Joint Base Andrews

 

Make it a monumental weekend

The sun sets behind the Washington Monument in Washington, D.C. June 5.

The sun sets behind the Washington Monument in Washington, D.C. June 5.

President Abraham Linclon's 19-foot-tall marble effigy at the Linclon Memorial in Washington, D.C.

President Abraham Linclon's 19-foot-tall marble effigy at the Linclon Memorial in Washington, D.C.

WASHINGTON, D.C. -- Unlike some military installations that are hours from the nearest metropolitan area, Joint Base Andrews is only a short drive or Metro ride from some of the most iconic tourist attractions, historic sites, best cuisine, and fun nightlife spots the region has to offer.

Whether traveling alone, with friends or family, there are a host of things that Team Andrews members have the unique opportunity to enjoy.

A trip to the National Mall is an easy way to see some of the best-known sites in D.C.. (Warning: some family members may become hostile when they realize the "mall" you are taking them to lacks escalators and a food court.)

The Washington Monument, a 555-foot tall marble tribute to the nation's first president, is located at 1 Harry S. Truman Dr., in D.C., and was constructed in 1884. There are free elevator rides to the top throughout the day.

Follow the sidewalk west to the National World War II Memorial. The memorial includes a pair of 43-foot tall arches to the north and south, representing the Atlantic and Pacific theaters of battle, surrounded by 56 pillars representing the U.S. States, territories and D.C. at the time of the war. The breath-taking fountains in the center and home-state pillars make great photo opportunities.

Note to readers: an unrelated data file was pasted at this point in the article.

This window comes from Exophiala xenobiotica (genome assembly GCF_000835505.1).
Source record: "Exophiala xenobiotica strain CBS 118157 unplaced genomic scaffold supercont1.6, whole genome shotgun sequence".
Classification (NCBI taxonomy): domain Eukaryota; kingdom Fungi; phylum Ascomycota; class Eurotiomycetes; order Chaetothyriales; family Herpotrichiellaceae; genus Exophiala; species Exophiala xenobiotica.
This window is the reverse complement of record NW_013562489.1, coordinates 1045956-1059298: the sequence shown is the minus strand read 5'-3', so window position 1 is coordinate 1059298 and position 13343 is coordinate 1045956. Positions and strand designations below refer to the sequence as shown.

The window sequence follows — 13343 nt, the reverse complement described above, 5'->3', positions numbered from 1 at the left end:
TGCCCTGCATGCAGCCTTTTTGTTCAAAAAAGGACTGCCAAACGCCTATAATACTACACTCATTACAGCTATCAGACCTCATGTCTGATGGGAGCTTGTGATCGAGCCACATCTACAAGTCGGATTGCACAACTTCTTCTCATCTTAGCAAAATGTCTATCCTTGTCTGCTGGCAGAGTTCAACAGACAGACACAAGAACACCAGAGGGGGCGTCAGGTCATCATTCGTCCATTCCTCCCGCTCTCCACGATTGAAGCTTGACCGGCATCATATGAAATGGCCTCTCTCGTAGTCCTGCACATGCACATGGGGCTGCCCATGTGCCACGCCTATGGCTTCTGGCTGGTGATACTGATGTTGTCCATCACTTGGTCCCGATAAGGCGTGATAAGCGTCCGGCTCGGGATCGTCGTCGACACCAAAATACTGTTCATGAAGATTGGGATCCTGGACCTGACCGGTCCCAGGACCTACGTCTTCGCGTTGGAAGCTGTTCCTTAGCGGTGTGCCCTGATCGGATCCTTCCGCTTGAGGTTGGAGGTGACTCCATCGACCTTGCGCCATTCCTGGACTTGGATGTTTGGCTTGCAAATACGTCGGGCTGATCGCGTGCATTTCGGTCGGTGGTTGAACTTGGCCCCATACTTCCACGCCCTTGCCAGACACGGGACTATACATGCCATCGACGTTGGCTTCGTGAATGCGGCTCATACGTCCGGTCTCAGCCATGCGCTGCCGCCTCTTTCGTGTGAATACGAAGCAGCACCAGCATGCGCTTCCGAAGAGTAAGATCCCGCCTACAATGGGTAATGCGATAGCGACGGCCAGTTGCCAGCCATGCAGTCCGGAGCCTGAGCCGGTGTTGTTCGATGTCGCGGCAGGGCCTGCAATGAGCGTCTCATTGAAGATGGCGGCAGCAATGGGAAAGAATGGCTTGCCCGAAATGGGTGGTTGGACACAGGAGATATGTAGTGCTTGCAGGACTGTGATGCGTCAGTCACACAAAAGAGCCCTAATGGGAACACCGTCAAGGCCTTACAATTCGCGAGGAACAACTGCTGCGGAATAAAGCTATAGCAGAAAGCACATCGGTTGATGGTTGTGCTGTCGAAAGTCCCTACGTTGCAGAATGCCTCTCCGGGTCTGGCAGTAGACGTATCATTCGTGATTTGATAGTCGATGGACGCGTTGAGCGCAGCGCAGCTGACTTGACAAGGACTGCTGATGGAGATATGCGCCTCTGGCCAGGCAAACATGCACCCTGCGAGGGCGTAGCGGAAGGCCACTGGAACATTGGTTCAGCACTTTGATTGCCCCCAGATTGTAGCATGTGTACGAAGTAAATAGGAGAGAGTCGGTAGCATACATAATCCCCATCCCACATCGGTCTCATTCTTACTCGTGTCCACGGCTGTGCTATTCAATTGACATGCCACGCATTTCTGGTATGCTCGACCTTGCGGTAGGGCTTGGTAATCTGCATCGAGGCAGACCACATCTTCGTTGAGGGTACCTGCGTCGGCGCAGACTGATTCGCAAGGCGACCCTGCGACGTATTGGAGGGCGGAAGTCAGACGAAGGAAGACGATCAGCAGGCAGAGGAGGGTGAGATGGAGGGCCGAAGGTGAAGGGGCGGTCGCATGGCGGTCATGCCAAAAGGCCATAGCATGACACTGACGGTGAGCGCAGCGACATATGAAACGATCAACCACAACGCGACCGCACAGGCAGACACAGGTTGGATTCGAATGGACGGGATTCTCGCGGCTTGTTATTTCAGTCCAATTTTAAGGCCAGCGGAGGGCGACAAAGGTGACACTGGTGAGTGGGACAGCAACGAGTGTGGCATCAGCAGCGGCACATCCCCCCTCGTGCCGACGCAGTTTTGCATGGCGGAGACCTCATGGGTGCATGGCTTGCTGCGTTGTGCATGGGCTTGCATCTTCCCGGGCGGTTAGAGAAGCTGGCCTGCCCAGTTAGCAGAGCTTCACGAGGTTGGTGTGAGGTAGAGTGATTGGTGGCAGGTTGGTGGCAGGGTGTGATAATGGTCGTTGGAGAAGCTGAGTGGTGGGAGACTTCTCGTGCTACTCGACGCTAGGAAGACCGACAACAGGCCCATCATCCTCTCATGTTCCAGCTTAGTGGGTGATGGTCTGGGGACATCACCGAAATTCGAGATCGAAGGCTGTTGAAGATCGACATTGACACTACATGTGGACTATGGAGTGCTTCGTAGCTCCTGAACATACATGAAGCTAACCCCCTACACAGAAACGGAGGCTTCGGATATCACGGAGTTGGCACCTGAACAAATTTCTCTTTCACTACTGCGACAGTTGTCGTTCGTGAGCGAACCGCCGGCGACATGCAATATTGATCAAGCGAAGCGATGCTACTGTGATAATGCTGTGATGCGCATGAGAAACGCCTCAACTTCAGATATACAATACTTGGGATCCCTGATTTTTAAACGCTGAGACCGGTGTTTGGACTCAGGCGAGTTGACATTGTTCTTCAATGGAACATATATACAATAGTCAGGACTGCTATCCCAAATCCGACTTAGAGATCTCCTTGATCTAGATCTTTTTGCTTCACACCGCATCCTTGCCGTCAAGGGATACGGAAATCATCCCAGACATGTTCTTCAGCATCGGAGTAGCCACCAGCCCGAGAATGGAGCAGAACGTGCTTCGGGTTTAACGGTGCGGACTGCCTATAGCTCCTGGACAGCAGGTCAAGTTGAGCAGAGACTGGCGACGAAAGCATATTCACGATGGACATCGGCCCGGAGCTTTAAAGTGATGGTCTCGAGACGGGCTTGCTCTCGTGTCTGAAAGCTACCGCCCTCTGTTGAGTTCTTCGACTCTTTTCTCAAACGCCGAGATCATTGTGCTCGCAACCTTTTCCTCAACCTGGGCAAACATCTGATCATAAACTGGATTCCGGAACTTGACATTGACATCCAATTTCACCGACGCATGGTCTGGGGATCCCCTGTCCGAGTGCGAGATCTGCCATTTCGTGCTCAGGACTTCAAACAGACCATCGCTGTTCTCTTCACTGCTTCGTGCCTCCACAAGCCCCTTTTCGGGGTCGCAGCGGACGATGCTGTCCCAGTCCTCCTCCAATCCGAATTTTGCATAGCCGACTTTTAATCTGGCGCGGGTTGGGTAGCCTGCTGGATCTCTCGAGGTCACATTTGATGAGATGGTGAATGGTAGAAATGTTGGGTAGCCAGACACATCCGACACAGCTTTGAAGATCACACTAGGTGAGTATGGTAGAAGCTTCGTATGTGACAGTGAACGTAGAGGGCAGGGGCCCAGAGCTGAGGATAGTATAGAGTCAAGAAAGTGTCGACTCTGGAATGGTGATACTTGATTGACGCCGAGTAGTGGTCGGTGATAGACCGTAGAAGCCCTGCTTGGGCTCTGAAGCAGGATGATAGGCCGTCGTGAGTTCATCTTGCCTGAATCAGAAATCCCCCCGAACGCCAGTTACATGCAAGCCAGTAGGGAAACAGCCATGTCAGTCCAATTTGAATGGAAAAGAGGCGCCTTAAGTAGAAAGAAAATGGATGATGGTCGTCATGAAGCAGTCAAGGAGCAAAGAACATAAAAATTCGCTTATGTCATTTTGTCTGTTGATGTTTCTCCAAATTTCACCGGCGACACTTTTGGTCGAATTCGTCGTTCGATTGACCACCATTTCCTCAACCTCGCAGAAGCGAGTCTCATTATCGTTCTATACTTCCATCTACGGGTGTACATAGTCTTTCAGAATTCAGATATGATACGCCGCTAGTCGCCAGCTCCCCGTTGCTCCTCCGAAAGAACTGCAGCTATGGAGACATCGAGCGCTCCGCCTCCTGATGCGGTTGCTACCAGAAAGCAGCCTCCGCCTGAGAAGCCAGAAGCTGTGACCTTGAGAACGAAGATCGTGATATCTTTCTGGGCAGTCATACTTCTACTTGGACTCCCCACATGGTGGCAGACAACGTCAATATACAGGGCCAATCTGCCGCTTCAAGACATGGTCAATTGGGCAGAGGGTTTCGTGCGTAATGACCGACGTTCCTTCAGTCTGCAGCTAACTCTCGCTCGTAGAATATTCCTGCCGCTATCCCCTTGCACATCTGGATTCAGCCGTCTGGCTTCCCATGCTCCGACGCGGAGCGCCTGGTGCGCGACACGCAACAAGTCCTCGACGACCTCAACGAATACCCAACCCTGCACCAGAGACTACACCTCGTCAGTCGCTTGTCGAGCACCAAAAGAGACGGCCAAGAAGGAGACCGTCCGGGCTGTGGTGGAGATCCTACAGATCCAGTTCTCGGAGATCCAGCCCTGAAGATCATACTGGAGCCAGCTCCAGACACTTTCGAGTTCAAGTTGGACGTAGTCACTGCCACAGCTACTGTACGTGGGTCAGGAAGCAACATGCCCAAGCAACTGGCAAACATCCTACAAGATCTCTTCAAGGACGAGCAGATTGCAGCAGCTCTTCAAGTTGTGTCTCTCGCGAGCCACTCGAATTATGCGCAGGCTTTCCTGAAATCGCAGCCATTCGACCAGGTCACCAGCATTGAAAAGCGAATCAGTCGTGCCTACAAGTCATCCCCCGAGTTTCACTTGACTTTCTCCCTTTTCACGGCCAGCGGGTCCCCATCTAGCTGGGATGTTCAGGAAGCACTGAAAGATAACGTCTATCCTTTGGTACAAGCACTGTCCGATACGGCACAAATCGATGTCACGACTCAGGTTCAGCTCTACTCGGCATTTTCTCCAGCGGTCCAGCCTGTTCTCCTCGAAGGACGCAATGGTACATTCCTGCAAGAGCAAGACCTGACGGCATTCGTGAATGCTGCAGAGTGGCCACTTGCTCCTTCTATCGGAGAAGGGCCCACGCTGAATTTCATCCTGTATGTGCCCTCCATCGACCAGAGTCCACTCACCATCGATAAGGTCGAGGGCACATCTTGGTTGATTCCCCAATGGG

Continuing westward to the end of the National Mall, the Lincoln Memorial is one of the most beautiful sites in D.C. Although you can't sit on the 19-foot high Honest Abe's lap and contemplate your life like in the movies, make sure you take time to read the words of the Gettysburg Address etched into the inside wall for an introspective look into the attitude of one of the greatest men to ever live.

On your way northeast to view The White House, via sidewalk, make sure to take in the Vietnam Memorial which has the names of the fallen servicemembers engraved into its mirror-clean surface. Large books at each end of the memorial contain the panel and line number of every name listed in alphabetical order.

While not grouped with the monuments at the National Mall, the White House is only a few blocks northeast, and is quite a sight to behold. Walk back east a few blocks and you're back where you began at the Washington Monument.

Got ideas for travel stories? Email the word wizards at 11WG.PA.CAPFLYER@afncr.af.mil